Please provide a sastric reference that directly says that the Bhagavatam or Harinama is the source of the cosmos.
    Although the Bhagavatam is non-different from Krishna, this does not mean that it has all the attributes of Krishna. I have already explained this in my earlier reply.

    Thank you.

    In service.

  3. Sastra-Vani Dasa

    I posted my replies on two different threads by mistake. I apologize for it.
    So that readers do not get confused by it, I am posting Padmanabha Maharaja’s reply and my combined reply to it together.
    I apologize for the re-posting.

    Padmanabha Maharaja’s Reply:

    Pranama Sastra-vani.

    Thanks for your thoughtful words.

    Of course, I agree that not only the Bhagavata is eternal, but the Vedas as well. That said, if they are eternal we cannot speak about them as one being dependant on the other, or one being the commentary of the other in eternity. While that may take place on earth, this does not happen in eternity. For example, Sri Jiva mentions that there is a longer version of the Bhagavata in Svarga, so by this, we could further say that in eternity the Bhagavata is not necessarily the same version that we know on earth. Our Guru Maharaja makes the point that the Bhagavata is the love life of Bhagavan and thus an ongoing and dynamic narrative, which eventually takes the form of Caitanya Bhagavata in connection to Sri Gaurasundara. Again, what Sri Visvanatha says has mainly to do with the manifestation of those eternal sastras on earth, and not necessarily of their dependence on one another in eternity.

    I am not saying that the Bhagavata is independent of the Vedas, I´m just saying that it´s its ultimate essence. The very Bhagavata begins its narration by saying kiṁ vā paraiḥ: “What need is there for any scripture other than this?” I think Vyasa is quite clear in this regard here.

    The Bhagavata is the source of the cosmos in the sense that it is non-different from Bhagavan, as Sri Nama is, and so on. And when I say that the Bhagavata is “independent”, again, I do not mean to dismiss the whole Vedic canon, but just convey the notion that the Bhagavata in itself is capable of bestowing the ultimate prayojana, as you yourself have said: “That by hearing the Bhagavatam one can gain prema for Krishna.” Therefore I insist: “What need is there for any scripture other than this?”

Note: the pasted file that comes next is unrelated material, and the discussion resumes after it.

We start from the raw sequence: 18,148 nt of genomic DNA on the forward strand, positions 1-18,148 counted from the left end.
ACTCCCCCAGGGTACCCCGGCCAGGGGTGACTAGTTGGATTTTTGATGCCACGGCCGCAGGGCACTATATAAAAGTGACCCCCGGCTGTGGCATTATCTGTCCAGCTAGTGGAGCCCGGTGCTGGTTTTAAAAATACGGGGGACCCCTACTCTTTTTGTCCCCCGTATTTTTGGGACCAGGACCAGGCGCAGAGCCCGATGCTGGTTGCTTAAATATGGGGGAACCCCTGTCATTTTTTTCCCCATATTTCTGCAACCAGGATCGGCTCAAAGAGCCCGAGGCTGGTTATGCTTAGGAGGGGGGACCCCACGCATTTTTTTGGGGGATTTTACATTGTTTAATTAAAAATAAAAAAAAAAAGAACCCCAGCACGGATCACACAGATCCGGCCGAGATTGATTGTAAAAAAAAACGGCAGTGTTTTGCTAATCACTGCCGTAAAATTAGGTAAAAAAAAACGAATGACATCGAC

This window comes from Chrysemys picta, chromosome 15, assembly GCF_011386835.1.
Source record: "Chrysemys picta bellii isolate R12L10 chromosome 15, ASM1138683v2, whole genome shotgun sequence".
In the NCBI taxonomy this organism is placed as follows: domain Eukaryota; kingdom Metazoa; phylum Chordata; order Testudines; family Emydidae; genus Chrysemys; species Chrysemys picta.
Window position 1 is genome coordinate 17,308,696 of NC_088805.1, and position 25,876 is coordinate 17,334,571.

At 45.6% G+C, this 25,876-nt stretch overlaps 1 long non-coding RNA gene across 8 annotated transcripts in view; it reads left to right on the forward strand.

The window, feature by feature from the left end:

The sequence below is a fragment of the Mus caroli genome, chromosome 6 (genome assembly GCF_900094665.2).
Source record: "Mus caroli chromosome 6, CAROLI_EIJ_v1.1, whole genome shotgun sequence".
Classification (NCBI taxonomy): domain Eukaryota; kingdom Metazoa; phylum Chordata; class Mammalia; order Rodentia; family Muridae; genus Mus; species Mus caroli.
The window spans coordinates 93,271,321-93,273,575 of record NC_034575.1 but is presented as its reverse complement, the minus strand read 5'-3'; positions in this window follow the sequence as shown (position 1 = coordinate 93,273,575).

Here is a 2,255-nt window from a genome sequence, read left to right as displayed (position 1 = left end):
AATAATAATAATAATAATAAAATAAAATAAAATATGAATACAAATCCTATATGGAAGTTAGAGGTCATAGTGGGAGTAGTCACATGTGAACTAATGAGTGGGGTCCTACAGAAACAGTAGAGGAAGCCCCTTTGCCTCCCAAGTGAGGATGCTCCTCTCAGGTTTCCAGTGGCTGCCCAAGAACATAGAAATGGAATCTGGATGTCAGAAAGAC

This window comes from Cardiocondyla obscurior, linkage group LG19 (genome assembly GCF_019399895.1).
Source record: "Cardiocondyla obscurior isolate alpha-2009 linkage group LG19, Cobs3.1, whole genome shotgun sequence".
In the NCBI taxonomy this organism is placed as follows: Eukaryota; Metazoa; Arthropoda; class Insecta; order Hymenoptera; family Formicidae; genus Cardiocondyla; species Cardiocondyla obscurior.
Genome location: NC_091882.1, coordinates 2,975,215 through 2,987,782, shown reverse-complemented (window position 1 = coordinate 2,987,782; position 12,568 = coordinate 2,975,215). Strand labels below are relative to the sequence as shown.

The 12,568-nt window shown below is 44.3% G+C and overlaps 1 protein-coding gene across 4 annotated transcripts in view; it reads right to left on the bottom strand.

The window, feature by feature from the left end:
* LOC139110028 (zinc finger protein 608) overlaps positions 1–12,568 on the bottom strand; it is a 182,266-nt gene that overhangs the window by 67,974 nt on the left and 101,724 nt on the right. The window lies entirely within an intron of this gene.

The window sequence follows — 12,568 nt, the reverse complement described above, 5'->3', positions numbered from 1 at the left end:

Of course, we have the Goswami-grantha which is as important or even more than the Bhagavata, because it is a natural extension on the Bhagavata and revolves around it. So in that spirit we Gaudiyas see all other literature: revolving around the Bhagavata, and not vice-versa.

    My Reply (combining two replies):

    Pranaams Maharaja,

    I have no issue with your insistence in your reply that there is no need for any other scripture besides the Bhagavatam. But you have to acknowledge that the Bhagavatam is the mature fruit of the tree of Vedic knowledge, as said in the very next verse “nigama-kalpa-taror galitam phalam”. You wouldn’t have the fruit without the tree. Even though one may not be interested in the tree (Vedas) at all, that doesn’t mean that the fruit (Bhagavatam) is not produced from the tree.

    Regarding your statement, “if they (Vedas and Bhagavatam) are eternal we cannot speak about them as one being dependant on the other, or one being the commentary of the other in eternity,” I reply that we can speak of one being dependent on the other in eternity. Just as Krishna is eternal and the jivas also eternal, and these eternal jivas are eternally dependent on the eternal Krishna, similarly the eternal Bhagavatam is eternally dependent on the eternal Vedas for its authority.

    You said, “The Bhagavata is the source of the cosmos in the sense that it is non-different from Bhagavan, as Sri Nama is, and so on.”
    Please provide a sastric reference that directly says that the Bhagavatam or Harinama is the source of the cosmos.
    Although the Bhagavatam is non-different from Krishna, this does not mean that it has all the attributes of Krishna. I have already explained this in my earlier reply.